I can’t see what the author means by “intimacy” here, unless it is exactly what he means by “immersion” below.

2. Stories are more important than rules
… computer games feature characters. Creatures that we can empathize with, in whose behaviour we can recognize our own. Unlike the pawns and dice of traditional games.

If this author is looking for stories and characters in non-videogames, I guess he’s right. They’re pretty hard to find. The only ones I can think of are: Dungeons & Dragons, GURPS, Champions, The World of Darkness games, and every other RPG ever written; Warhammer Fantasy Battle, Warhammer 40,000, and many other plot- and character-based tabletop war games; Magic: The Gathering, World of Warcraft Collectible Card Game, and other plot- and character-based collectible card games; Illuminati: New World Order, Car Wars, and other plot- and character-based tabletop games.

But of course I’m cheating. All of the non-RPGs above were heavily influenced by RPGs, after AD&D became popular. I guess my point is that RPGs constitute a massive genre of story-based non-video games. And need I add that every single story-based videogame, from the earliest MUDs and MUSHes to World of Warcraft and Gears of War, is based upon earlier non-computer-based games? Of course I don’t.

3. Immersion
Computer games allow you to step into their worlds, to become part of the events. To some extent you become one of the pieces on the board, one that acts autonomously.

This breaks down two ways. On the one hand, tabletop games can be as fully immersive and engrossing as any videogame. I don’t have to explain this to any actual gamer. If you’ve spent all Friday night and Saturday day playing D&D, without bothering to sleep, then you know that offline games are just as addictive as the online ones.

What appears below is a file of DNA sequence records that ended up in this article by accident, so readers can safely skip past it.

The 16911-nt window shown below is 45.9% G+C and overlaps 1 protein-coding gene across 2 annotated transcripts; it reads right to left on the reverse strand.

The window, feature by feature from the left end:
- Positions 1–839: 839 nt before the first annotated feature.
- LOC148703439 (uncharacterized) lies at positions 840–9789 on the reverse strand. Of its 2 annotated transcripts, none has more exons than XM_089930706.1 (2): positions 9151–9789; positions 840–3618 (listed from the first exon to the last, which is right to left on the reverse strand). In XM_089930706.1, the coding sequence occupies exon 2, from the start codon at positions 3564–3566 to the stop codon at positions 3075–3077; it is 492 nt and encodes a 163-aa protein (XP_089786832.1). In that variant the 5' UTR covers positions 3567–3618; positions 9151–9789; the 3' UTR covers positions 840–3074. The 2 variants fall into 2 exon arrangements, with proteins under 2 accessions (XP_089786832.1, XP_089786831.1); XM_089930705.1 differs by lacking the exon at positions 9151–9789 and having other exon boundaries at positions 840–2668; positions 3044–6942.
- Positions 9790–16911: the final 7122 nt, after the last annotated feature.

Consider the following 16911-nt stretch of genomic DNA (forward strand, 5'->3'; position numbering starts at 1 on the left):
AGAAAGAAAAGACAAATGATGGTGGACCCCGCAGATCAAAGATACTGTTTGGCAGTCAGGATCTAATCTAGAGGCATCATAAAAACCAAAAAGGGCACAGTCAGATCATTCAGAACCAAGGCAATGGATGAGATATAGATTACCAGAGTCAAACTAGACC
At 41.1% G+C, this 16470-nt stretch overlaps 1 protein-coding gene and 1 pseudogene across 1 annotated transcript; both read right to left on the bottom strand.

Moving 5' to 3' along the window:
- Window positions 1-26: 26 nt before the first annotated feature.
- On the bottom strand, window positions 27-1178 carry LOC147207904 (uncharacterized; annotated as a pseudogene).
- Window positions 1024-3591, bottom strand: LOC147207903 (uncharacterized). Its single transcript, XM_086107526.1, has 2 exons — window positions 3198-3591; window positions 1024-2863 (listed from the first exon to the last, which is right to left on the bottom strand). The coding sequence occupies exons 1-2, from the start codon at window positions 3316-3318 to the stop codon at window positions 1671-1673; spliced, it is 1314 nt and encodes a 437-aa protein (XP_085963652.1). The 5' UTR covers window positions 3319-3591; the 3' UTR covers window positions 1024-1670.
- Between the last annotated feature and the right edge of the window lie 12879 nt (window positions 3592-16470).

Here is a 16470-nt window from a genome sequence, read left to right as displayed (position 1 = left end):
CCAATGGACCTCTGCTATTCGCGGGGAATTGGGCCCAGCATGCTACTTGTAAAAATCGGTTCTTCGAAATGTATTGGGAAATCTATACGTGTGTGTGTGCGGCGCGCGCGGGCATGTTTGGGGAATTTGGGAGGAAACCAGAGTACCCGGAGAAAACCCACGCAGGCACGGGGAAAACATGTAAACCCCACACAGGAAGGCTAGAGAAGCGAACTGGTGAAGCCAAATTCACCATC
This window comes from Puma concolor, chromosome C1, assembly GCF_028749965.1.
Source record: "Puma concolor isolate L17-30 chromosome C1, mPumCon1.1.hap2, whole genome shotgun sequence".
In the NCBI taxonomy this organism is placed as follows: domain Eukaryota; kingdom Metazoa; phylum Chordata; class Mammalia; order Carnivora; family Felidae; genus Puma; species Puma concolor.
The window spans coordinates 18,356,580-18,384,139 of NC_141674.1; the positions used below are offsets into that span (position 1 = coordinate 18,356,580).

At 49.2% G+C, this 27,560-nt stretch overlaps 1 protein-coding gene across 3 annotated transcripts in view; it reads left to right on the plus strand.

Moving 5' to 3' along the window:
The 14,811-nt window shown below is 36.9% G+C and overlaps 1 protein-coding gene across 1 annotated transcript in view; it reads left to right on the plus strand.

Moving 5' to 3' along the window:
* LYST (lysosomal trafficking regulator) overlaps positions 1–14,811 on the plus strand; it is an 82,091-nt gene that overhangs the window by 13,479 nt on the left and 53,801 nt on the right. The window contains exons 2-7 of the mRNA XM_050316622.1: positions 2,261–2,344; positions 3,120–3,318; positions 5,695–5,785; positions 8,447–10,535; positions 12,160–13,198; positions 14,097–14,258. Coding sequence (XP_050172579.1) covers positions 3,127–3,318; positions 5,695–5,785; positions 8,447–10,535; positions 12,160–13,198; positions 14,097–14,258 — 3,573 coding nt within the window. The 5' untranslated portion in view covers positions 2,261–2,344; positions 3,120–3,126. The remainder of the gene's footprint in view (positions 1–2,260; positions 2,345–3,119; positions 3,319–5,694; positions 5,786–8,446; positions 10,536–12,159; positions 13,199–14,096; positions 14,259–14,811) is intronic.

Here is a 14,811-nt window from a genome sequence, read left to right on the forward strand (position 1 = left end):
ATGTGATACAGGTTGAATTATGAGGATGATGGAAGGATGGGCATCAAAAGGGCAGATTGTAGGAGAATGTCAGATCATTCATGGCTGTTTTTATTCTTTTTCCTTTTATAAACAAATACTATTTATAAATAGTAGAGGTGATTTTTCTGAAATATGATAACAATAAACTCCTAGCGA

On the other hand, videogames can offer something that meatspace games cannot: virtual reality. Sure, it’s not the fully immersive virtual reality that William Gibson promised us 20 years ago; you’re still sitting in a chair staring at a screen. But there’s a world of difference between having a dungeon master explain something to you, and actually seeing it and interacting with it in World of Warcraft. In this sense, videogames are truly more immersive than offline games. LARPers try to recreate that magic, but let’s face it; they’re just playing D&D while standing up and wearing clothes from Hot Topic.

But I don’t see how virtual reality makes videogames “not games.”

4. Not (just) for children
Games are traditionally considered to be for children. … They tend to contain simple structures that are easy to understand. As we get older, the things we need to learn become more complex.